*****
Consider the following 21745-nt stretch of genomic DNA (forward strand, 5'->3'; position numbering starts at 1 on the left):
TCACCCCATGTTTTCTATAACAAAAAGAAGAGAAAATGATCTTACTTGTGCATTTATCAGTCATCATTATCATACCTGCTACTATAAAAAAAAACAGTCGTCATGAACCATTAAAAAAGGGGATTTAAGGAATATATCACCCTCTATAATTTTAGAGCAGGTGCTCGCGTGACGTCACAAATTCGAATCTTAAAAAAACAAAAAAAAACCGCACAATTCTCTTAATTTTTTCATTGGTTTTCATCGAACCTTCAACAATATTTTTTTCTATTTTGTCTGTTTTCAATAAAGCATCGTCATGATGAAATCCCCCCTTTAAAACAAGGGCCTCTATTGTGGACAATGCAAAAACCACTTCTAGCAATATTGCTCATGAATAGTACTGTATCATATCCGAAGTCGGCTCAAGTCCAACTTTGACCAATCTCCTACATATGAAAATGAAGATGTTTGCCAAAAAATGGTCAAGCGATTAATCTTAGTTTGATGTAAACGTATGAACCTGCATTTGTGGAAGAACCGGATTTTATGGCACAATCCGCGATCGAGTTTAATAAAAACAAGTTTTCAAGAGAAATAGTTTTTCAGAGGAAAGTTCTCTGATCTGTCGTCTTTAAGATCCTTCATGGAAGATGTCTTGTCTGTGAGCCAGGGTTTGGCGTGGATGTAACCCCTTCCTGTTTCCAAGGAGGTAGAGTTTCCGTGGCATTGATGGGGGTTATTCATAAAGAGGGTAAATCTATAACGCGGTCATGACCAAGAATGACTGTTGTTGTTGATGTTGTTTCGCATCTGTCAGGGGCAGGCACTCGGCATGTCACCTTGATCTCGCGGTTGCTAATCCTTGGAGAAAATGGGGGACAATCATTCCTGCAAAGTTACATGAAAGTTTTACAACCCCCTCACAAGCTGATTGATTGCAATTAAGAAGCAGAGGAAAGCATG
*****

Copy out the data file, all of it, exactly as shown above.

Consider the following 21745-nt stretch of genomic DNA (forward strand, 5'->3'; position numbering starts at 1 on the left):
TCACCCCATGTTTTCTATAACAAAAAGAAGAGAAAATGATCTTACTTGTGCATTTATCAGTCATCATTATCATACCTGCTACTATAAAAAAAAACAGTCGTCATGAACCATTAAAAAAGGGGATTTAAGGAATATATCACCCTCTATAATTTTAGAGCAGGTGCTCGCGTGACGTCACAAATTCGAATCTTAAAAAAACAAAAAAAAACCGCACAATTCTCTTAATTTTTTCATTGGTTTTCATCGAACCTTCAACAATATTTTTTTCTATTTTGTCTGTTTTCAATAAAGCATCGTCATGATGAAATCCCCCCTTTAAAACAAGGGCCTCTATTGTGGACAATGCAAAAACCACTTCTAGCAATATTGCTCATGAATAGTACTGTATCATATCCGAAGTCGGCTCAAGTCCAACTTTGACCAATCTCCTACATATGAAAATGAAGATGTTTGCCAAAAAATGGTCAAGCGATTAATCTTAGTTTGATGTAAACGTATGAACCTGCATTTGTGGAAGAACCGGATTTTATGGCACAATCCGCGATCGAGTTTAATAAAAACAAGTTTTCAAGAGAAATAGTTTTTCAGAGGAAAGTTCTCTGATCTGTCGTCTTTAAGATCCTTCATGGAAGATGTCTTGTCTGTGAGCCAGGGTTTGGCGTGGATGTAACCCCTTCCTGTTTCCAAGGAGGTAGAGTTTCCGTGGCATTGATGGGGGTTATTCATAAAGAGGGTAAATCTATAACGCGGTCATGACCAAGAATGACTGTTGTTGTTGATGTTGTTTCGCATCTGTCAGGGGCAGGCACTCGGCATGTCACCTTGATCTCGCGGTTGCTAATCCTTGGAGAAAATGGGGGACAATCATTCCTGCAAAGTTACATGAAAGTTTTACAACCCCCTCACAAGCTGATTGATTGCAATTAAGAAGCAGAGGAAAGCATG